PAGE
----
production process. The higher the capital to hours ratio, the more capital
intensive the production process is.
In a production process, profit maximizing/cost-minimizing firms adjust the
factor proportions of capital and labor when the price of one factor is less
than the other factor; there is a tendency for the firms to substitute the
less expensive factor for the more expensive one. In the short run, changes
in hours worked are more variable than changes in capital services. Changes
in hours worked in business cycles can result in volatility of the capital
intensity ratio over short periods of time. In the long run an increase in
wages relative to the price of capital will induce the firm to substitute
capital for labor, resulting in an increase in capital intensity.
Rising labor costs are, in fact, an incentive for firms to introduce
automated production processes. Industry estimates of capital to hours
ratios can be obtained at http://www.bls.gov/mfp/mprdload.htm.
Private business sector output is a chain-type, current-weighted index
constructed after excluding from gross domestic product (GDP) the
following outputs: general government, nonprofit institutions,
private households (including owner-occupied housing), and government
enterprises. This release presents data for the private business and
private nonfarm business sectors. The private business sector accounted
for approximately 74 percent of gross domestic product in 2014. Additionally,
the private nonfarm business sector excludes farms from the private business
sector, but includes agricultural services. Multifactor productivity measures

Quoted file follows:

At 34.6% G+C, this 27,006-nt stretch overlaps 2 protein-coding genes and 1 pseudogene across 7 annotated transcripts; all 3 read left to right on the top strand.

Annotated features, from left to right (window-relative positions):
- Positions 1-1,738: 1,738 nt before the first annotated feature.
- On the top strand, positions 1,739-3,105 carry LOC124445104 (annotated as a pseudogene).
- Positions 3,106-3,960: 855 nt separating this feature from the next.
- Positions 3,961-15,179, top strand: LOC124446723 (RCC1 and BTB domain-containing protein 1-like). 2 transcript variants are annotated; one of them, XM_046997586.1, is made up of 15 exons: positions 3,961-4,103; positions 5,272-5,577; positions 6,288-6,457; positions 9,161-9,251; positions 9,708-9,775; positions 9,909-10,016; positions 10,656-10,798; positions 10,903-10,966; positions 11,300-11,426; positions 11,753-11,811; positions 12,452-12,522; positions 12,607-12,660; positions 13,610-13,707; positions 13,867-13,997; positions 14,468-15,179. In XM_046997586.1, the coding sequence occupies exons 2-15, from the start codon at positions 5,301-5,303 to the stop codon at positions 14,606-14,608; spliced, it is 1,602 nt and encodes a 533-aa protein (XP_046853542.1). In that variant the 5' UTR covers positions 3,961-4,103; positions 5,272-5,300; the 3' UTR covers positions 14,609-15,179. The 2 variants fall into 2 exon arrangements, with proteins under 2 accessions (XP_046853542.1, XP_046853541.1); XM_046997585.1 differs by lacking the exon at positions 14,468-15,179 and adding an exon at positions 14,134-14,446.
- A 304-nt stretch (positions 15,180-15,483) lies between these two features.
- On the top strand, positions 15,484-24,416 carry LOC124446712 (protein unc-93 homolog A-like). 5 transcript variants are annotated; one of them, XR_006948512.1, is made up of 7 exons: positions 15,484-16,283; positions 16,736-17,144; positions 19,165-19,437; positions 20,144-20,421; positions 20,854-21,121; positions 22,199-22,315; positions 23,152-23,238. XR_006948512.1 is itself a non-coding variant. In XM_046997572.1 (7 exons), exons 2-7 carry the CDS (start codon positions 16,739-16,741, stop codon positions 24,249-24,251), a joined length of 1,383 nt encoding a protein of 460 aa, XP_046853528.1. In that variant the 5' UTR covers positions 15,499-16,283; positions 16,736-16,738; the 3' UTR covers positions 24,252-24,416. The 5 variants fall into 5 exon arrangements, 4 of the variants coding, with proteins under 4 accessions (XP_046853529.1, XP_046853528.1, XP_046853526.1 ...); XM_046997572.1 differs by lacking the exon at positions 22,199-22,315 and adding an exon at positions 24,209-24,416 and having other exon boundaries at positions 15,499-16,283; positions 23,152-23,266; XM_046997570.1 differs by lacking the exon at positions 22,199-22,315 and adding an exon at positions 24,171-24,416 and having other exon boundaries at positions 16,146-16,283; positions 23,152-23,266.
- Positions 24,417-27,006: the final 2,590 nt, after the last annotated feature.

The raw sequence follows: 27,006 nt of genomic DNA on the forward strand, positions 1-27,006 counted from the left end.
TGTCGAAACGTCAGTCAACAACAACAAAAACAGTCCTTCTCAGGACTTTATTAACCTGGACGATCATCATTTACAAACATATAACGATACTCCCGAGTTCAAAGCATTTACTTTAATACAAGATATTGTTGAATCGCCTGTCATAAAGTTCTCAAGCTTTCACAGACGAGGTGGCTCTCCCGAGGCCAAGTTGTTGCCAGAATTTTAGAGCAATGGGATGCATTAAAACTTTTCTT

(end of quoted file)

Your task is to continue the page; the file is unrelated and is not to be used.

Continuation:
exclude government enterprises, while the BLS Quarterly Productivity and Cost
series include them.
The output measures are based on the National Income and Product Accounts
(NIPA) data released by the Bureau of Economic Analysis (BEA) on January 29,
2016 but do not reflect the revised data released by BEA on February 26, 2016.
The preliminary estimates of 2015 output for the private nonfarm business
and private business sectors are extrapolated from the output reported in the
nonfarm business and business sectors, respectively, in the February 4, 2016
“Productivity and Costs” news release (USDL-16-0209).
Multifactor productivity measures describe the relationship between
output in real terms and the inputs involved in its production. They
do not measure the specific contributions of labor or capital, or any
other factor of production. Rather, multifactor productivity is designed
to measure the joint influences of technological change, efficiency
improvements, returns to scale, reallocation of resources, and other
factors on economic growth, allowing for the effects of capital and labor.
The multifactor productivity indexes for private business and private
nonfarm business are derived by dividing an output index by an index of
capital services and labor input. The output indexes are computed as chained
superlative indexes (Fisher Ideal indexes) of components of real output.